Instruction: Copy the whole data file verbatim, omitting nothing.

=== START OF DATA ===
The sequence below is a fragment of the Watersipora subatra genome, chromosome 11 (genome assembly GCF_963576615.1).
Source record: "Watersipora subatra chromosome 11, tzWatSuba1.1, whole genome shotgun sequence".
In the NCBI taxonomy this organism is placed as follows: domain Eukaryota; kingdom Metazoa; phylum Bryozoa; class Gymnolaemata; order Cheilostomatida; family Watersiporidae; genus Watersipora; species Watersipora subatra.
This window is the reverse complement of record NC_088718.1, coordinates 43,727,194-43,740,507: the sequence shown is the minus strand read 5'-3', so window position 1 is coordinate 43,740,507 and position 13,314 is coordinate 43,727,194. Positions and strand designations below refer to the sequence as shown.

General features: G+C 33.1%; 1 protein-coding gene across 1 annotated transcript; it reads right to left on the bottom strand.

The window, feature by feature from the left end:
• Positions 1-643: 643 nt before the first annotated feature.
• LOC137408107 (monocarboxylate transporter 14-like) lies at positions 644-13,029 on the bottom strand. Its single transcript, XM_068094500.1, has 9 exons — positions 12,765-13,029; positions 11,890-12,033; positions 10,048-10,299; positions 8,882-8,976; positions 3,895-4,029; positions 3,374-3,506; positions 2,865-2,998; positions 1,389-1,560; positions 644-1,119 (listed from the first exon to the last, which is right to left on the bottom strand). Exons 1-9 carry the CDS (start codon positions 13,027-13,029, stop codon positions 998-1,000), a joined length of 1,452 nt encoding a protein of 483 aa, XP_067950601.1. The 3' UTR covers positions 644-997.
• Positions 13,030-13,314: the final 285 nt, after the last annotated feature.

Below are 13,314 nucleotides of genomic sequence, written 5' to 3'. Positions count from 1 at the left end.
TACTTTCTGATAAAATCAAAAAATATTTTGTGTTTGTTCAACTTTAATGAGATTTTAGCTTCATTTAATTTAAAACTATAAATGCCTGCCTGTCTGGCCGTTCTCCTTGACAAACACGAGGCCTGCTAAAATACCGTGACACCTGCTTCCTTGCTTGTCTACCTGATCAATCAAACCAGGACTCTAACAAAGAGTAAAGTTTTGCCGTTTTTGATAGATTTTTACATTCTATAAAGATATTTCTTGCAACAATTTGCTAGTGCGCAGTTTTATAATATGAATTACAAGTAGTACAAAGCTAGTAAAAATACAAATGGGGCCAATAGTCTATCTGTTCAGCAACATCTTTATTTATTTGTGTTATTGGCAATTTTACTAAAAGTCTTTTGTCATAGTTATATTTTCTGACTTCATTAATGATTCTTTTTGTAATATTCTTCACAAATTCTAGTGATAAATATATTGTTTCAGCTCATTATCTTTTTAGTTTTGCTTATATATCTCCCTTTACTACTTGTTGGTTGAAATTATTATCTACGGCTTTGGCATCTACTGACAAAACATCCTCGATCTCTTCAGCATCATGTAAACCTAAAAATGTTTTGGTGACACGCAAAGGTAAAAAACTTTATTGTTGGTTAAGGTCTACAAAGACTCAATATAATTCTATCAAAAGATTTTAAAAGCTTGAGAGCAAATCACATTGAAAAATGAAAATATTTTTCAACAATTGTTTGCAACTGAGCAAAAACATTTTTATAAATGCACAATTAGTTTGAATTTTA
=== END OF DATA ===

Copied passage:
The sequence below is a fragment of the Watersipora subatra genome, chromosome 11 (genome assembly GCF_963576615.1).
Source record: "Watersipora subatra chromosome 11, tzWatSuba1.1, whole genome shotgun sequence".
In the NCBI taxonomy this organism is placed as follows: domain Eukaryota; kingdom Metazoa; phylum Bryozoa; class Gymnolaemata; order Cheilostomatida; family Watersiporidae; genus Watersipora; species Watersipora subatra.
This window is the reverse complement of record NC_088718.1, coordinates 43,727,194-43,740,507: the sequence shown is the minus strand read 5'-3', so window position 1 is coordinate 43,740,507 and position 13,314 is coordinate 43,727,194. Positions and strand designations below refer to the sequence as shown.

General features: G+C 33.1%; 1 protein-coding gene across 1 annotated transcript; it reads right to left on the bottom strand.

The window, feature by feature from the left end:
• Positions 1-643: 643 nt before the first annotated feature.
• LOC137408107 (monocarboxylate transporter 14-like) lies at positions 644-13,029 on the bottom strand. Its single transcript, XM_068094500.1, has 9 exons — positions 12,765-13,029; positions 11,890-12,033; positions 10,048-10,299; positions 8,882-8,976; positions 3,895-4,029; positions 3,374-3,506; positions 2,865-2,998; positions 1,389-1,560; positions 644-1,119 (listed from the first exon to the last, which is right to left on the bottom strand). Exons 1-9 carry the CDS (start codon positions 13,027-13,029, stop codon positions 998-1,000), a joined length of 1,452 nt encoding a protein of 483 aa, XP_067950601.1. The 3' UTR covers positions 644-997.
• Positions 13,030-13,314: the final 285 nt, after the last annotated feature.

Below are 13,314 nucleotides of genomic sequence, written 5' to 3'. Positions count from 1 at the left end.
TACTTTCTGATAAAATCAAAAAATATTTTGTGTTTGTTCAACTTTAATGAGATTTTAGCTTCATTTAATTTAAAACTATAAATGCCTGCCTGTCTGGCCGTTCTCCTTGACAAACACGAGGCCTGCTAAAATACCGTGACACCTGCTTCCTTGCTTGTCTACCTGATCAATCAAACCAGGACTCTAACAAAGAGTAAAGTTTTGCCGTTTTTGATAGATTTTTACATTCTATAAAGATATTTCTTGCAACAATTTGCTAGTGCGCAGTTTTATAATATGAATTACAAGTAGTACAAAGCTAGTAAAAATACAAATGGGGCCAATAGTCTATCTGTTCAGCAACATCTTTATTTATTTGTGTTATTGGCAATTTTACTAAAAGTCTTTTGTCATAGTTATATTTTCTGACTTCATTAATGATTCTTTTTGTAATATTCTTCACAAATTCTAGTGATAAATATATTGTTTCAGCTCATTATCTTTTTAGTTTTGCTTATATATCTCCCTTTACTACTTGTTGGTTGAAATTATTATCTACGGCTTTGGCATCTACTGACAAAACATCCTCGATCTCTTCAGCATCATGTAAACCTAAAAATGTTTTGGTGACACGCAAAGGTAAAAAACTTTATTGTTGGTTAAGGTCTACAAAGACTCAATATAATTCTATCAAAAGATTTTAAAAGCTTGAGAGCAAATCACATTGAAAAATGAAAATATTTTTCAACAATTGTTTGCAACTGAGCAAAAACATTTTTATAAATGCACAATTAGTTTGAATTTTA